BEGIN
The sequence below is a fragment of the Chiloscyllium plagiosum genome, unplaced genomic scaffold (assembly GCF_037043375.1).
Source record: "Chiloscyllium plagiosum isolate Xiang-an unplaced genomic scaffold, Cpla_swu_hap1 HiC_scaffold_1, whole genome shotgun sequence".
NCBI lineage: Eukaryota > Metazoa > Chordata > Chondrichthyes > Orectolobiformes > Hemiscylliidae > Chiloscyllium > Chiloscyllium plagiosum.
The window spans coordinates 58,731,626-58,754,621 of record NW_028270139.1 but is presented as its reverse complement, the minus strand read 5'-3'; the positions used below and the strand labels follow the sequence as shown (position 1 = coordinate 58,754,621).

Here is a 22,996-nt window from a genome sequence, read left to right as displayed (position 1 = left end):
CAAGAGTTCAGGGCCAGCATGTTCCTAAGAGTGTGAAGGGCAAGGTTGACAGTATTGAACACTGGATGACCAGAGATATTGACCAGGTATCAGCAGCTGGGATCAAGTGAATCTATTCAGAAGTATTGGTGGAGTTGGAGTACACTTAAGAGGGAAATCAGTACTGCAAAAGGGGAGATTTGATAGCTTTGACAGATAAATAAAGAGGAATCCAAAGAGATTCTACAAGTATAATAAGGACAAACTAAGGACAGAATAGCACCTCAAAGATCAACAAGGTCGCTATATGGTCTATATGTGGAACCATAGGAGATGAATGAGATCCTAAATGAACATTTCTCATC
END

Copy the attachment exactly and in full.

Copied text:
The sequence below is a fragment of the Chiloscyllium plagiosum genome, unplaced genomic scaffold (assembly GCF_037043375.1).
Source record: "Chiloscyllium plagiosum isolate Xiang-an unplaced genomic scaffold, Cpla_swu_hap1 HiC_scaffold_1, whole genome shotgun sequence".
NCBI lineage: Eukaryota > Metazoa > Chordata > Chondrichthyes > Orectolobiformes > Hemiscylliidae > Chiloscyllium > Chiloscyllium plagiosum.
The window spans coordinates 58,731,626-58,754,621 of record NW_028270139.1 but is presented as its reverse complement, the minus strand read 5'-3'; the positions used below and the strand labels follow the sequence as shown (position 1 = coordinate 58,754,621).

Here is a 22,996-nt window from a genome sequence, read left to right as displayed (position 1 = left end):
CAAGAGTTCAGGGCCAGCATGTTCCTAAGAGTGTGAAGGGCAAGGTTGACAGTATTGAACACTGGATGACCAGAGATATTGACCAGGTATCAGCAGCTGGGATCAAGTGAATCTATTCAGAAGTATTGGTGGAGTTGGAGTACACTTAAGAGGGAAATCAGTACTGCAAAAGGGGAGATTTGATAGCTTTGACAGATAAATAAAGAGGAATCCAAAGAGATTCTACAAGTATAATAAGGACAAACTAAGGACAGAATAGCACCTCAAAGATCAACAAGGTCGCTATATGGTCTATATGTGGAACCATAGGAGATGAATGAGATCCTAAATGAACATTTCTCATC